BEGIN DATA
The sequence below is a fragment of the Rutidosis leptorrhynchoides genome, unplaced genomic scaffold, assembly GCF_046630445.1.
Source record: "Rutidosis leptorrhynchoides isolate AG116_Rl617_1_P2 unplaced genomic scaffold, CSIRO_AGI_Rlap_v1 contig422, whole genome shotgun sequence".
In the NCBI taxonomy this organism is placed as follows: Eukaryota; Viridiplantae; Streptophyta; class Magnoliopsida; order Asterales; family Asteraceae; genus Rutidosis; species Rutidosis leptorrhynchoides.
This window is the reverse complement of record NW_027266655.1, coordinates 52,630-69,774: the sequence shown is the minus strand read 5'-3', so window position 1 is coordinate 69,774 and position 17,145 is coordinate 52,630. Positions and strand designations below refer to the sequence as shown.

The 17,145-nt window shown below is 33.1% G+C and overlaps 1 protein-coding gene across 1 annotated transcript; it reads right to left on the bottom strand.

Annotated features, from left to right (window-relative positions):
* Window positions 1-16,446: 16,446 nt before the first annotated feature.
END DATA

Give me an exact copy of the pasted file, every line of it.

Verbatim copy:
The sequence below is a fragment of the Rutidosis leptorrhynchoides genome, unplaced genomic scaffold, assembly GCF_046630445.1.
Source record: "Rutidosis leptorrhynchoides isolate AG116_Rl617_1_P2 unplaced genomic scaffold, CSIRO_AGI_Rlap_v1 contig422, whole genome shotgun sequence".
In the NCBI taxonomy this organism is placed as follows: Eukaryota; Viridiplantae; Streptophyta; class Magnoliopsida; order Asterales; family Asteraceae; genus Rutidosis; species Rutidosis leptorrhynchoides.
This window is the reverse complement of record NW_027266655.1, coordinates 52,630-69,774: the sequence shown is the minus strand read 5'-3', so window position 1 is coordinate 69,774 and position 17,145 is coordinate 52,630. Positions and strand designations below refer to the sequence as shown.

The 17,145-nt window shown below is 33.1% G+C and overlaps 1 protein-coding gene across 1 annotated transcript; it reads right to left on the bottom strand.

Annotated features, from left to right (window-relative positions):
* Window positions 1-16,446: 16,446 nt before the first annotated feature.